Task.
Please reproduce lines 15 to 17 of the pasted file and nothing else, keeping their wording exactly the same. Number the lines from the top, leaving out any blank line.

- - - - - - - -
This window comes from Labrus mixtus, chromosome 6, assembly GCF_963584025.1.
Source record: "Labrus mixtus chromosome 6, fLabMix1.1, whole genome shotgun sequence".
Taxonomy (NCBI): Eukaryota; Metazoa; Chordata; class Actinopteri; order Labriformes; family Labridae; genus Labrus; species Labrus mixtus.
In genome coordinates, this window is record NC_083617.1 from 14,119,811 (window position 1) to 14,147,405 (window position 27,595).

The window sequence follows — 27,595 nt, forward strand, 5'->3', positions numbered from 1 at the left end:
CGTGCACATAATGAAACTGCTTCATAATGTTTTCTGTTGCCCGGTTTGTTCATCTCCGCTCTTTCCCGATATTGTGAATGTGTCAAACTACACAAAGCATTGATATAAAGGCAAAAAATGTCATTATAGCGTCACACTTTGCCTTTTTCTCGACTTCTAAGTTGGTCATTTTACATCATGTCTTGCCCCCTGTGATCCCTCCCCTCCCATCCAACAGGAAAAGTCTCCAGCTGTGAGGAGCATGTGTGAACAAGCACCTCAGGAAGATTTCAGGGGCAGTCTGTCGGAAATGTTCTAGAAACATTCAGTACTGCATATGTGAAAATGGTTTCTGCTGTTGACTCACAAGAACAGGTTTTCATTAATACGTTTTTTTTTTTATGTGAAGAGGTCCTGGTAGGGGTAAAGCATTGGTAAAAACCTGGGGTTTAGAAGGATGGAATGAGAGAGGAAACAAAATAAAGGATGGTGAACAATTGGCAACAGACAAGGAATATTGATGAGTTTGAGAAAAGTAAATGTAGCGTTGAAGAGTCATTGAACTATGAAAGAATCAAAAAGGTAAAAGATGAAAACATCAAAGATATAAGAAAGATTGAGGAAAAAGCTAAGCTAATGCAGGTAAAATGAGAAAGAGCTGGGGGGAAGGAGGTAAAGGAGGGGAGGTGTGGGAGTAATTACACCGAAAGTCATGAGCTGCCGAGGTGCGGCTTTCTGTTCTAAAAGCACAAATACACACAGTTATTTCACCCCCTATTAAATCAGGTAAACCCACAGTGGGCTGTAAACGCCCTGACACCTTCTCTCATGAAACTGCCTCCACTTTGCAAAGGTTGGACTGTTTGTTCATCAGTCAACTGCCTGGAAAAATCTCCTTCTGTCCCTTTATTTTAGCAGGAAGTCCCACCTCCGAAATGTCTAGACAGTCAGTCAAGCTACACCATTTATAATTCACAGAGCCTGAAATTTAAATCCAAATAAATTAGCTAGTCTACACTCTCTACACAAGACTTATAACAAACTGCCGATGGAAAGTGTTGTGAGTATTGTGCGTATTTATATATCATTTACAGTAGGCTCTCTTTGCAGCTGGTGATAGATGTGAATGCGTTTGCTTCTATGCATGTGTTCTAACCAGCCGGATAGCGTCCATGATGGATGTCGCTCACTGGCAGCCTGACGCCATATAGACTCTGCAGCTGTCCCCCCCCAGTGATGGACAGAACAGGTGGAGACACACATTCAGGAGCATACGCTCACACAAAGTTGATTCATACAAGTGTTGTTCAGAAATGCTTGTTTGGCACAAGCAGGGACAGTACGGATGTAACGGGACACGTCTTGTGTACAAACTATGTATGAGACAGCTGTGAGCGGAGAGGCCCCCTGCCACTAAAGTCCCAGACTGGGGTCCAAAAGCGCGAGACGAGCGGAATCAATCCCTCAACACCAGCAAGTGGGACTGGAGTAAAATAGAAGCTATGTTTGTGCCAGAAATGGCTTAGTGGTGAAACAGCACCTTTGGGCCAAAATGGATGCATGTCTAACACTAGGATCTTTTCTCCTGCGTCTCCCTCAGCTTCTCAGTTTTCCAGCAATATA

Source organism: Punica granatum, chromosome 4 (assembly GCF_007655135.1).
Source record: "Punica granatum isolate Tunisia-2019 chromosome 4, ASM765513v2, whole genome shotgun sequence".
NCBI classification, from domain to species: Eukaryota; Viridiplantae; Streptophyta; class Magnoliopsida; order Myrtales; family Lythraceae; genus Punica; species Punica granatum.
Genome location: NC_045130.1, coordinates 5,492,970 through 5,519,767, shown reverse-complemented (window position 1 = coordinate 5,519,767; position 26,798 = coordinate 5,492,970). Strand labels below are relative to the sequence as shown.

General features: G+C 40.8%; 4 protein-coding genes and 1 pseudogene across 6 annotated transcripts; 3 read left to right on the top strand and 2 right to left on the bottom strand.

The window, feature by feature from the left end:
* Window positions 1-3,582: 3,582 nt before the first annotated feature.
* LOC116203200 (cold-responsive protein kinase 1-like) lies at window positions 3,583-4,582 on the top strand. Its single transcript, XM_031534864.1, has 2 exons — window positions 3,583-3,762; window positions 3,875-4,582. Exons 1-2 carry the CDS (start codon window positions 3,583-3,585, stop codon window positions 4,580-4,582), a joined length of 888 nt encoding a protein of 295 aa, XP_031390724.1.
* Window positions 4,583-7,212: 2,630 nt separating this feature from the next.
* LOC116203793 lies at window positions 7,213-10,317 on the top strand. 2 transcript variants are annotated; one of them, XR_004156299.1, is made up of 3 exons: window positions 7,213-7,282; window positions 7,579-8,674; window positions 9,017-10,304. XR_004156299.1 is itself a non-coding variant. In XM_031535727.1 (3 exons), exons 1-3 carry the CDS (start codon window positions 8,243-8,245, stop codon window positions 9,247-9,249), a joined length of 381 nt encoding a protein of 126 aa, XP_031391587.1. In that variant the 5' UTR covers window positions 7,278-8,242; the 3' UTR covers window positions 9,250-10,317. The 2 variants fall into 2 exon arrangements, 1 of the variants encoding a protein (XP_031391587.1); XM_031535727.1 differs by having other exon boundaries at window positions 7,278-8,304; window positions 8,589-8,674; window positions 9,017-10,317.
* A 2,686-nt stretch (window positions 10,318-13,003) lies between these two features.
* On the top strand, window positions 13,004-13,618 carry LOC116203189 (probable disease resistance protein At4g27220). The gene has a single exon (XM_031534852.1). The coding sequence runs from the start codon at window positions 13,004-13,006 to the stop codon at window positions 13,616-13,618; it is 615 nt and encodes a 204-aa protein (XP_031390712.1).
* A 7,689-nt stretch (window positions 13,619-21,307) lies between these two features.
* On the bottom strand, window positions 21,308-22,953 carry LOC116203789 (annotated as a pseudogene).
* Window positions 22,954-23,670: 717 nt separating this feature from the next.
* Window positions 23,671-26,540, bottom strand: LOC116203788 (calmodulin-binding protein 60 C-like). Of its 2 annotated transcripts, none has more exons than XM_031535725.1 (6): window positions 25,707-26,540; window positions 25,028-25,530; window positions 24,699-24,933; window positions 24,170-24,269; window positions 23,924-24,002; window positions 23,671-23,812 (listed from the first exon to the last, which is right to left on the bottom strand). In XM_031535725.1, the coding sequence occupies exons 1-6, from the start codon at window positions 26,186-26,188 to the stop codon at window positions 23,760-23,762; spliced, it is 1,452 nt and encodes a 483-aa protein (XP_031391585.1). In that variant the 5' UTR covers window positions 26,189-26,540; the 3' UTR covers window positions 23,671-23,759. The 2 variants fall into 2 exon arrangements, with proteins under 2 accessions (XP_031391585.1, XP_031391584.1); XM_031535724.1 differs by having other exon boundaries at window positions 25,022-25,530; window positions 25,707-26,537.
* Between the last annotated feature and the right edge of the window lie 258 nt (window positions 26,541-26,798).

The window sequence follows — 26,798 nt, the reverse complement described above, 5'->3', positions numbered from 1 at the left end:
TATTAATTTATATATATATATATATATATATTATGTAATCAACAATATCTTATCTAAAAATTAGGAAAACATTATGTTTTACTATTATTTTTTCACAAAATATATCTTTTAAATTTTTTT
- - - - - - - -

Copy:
* Window positions 4,583-7,212: 2,630 nt separating this feature from the next.
* LOC116203793 lies at window positions 7,213-10,317 on the top strand. 2 transcript variants are annotated; one of them, XR_004156299.1, is made up of 3 exons: window positions 7,213-7,282; window positions 7,579-8,674; window positions 9,017-10,304. XR_004156299.1 is itself a non-coding variant. In XM_031535727.1 (3 exons), exons 1-3 carry the CDS (start codon window positions 8,243-8,245, stop codon window positions 9,247-9,249), a joined length of 381 nt encoding a protein of 126 aa, XP_031391587.1. In that variant the 5' UTR covers window positions 7,278-8,242; the 3' UTR covers window positions 9,250-10,317. The 2 variants fall into 2 exon arrangements, 1 of the variants encoding a protein (XP_031391587.1); XM_031535727.1 differs by having other exon boundaries at window positions 7,278-8,304; window positions 8,589-8,674; window positions 9,017-10,317.
* A 2,686-nt stretch (window positions 10,318-13,003) lies between these two features.